It was a simplistic view – even naive – to argue that the U.S. withdrawal will automatically benefit the Chinese in a huge way, as if China could instantly send its bulldozers, excavators, drillers, engineers and whatnot to start mining and extracting the minerals. China had actually tried to invest in the country even before the U.S. invasion, but it’s proven nearly impossible to reach the country’s resources.

Afghanistan Copper Mine

China still remembers how Taliban minister of mining was in a meeting with a Chinese delegation in Kabul when the September 11 attacks took place in 2001. After the U.S. invasion, a consortium of Chinese companies – Metallurgical Corporation of China and Jiangxi Copper – won a 30-year contract in 2007 to develop and exploit a copper mine in Mes Aynak.


In 2011, Chinese energy giant China National Petroleum Corp. won a tender for an oil field in Amu Darya (north of Afghanistan). Till today, no work has been started on the mining project in Mes Aynak, while the Afghan government had taken back the Amu Darya concession. If a fraction of the copper reserves could be extracted, about 10 million tons would be worth US$100 billion.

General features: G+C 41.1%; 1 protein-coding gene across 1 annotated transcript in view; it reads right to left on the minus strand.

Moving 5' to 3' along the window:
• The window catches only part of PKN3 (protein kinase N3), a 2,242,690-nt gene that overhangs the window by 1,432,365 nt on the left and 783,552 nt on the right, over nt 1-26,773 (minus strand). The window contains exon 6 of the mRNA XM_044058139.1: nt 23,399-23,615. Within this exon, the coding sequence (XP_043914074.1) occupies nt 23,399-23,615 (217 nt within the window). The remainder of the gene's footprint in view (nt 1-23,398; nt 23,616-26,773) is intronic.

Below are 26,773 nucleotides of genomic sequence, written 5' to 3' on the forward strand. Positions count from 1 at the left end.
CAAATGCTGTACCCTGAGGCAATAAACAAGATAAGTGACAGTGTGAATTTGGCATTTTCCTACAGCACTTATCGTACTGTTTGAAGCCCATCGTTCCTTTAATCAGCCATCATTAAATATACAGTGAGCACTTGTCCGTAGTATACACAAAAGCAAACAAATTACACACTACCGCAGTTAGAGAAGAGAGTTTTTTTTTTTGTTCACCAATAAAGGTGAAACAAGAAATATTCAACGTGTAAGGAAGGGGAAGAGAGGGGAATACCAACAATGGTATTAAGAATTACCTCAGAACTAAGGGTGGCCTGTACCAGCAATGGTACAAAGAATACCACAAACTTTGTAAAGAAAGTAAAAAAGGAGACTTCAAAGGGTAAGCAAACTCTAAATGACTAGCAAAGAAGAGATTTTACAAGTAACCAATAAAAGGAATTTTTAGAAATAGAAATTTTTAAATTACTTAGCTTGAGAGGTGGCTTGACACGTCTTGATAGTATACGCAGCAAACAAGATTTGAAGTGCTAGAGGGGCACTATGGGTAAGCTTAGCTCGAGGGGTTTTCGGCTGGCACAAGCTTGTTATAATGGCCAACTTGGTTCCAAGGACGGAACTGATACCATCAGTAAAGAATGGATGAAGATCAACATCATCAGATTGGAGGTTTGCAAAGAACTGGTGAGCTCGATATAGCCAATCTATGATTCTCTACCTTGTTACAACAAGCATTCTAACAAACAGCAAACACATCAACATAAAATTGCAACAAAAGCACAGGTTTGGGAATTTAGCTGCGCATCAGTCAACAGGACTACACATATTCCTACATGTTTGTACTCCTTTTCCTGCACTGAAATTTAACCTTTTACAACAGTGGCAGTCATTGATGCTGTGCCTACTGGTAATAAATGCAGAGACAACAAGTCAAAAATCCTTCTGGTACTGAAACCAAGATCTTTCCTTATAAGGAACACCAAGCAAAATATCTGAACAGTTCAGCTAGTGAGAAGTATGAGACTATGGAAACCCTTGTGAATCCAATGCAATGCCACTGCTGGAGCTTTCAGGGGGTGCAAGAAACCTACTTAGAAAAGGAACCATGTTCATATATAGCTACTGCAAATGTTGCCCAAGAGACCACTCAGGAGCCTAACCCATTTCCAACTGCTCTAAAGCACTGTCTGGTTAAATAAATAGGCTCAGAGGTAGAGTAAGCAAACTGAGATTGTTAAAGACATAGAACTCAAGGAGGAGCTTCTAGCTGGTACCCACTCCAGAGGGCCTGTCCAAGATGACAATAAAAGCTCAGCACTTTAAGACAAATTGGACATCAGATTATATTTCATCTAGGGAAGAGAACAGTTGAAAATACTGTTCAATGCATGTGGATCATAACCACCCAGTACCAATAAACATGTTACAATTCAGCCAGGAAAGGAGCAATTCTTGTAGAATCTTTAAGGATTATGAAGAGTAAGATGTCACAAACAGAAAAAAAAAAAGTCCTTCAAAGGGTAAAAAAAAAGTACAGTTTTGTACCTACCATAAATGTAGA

Before the minerals could be exploited, the country needs to build its infrastructure – railway, road, power station and refinery. To make matters worse, corruption is another issue that is plaguing the country. But with the country practically bankrupt, who will foot the bill to build the necessary infrastructure? Why didn’t the U.S. manipulate those mineral resources during their 20-year presence?

Osama bin Laden – Son of Billionaire Mohammed bin Awad bin Laden

When China could not even trust the previous corrupt Afghan government, who did not honour business deals, why should they even trust a hardline Taliban regime which had harboured terrorist Osama bin Laden? Chinese companies may have a higher risk tolerance than some of their Western counterparts, but they are not dumb enough to throw money into a failed state.


Chinese construction companies that have built roads in Afghanistan had done it through international institutional financing after winning open tenders. Beijing will never take money out of its own pocket to build infrastructure, unless it’s a profitable deal. Just because it has given its cautious approval of the Taliban government, it does not mean it’s ready to do business with them.


Heck, even with Pakistan’s influence in Afghanistan, there’s no guarantee that the Taliban can be controlled. China has seen how Islamist group in Pakistan attacked Chinese infrastructure and interest. If Pakistan can’t even ensure the safety of China’s investment in its own country, what more in a country like Afghanistan?

Afghanistan and Pakistan Officials Meet and Hug

Even if the current Taliban government wanted political stability, Beijing recognizes the reality that Taliban is divided into many factions and tribes. There are as many as 14 ethnic groups in the country, with Pashtuns making up between 40% and 50% of the population. Tajiks account for about 25%, while Hazaras and Uzbeks are about 9% each.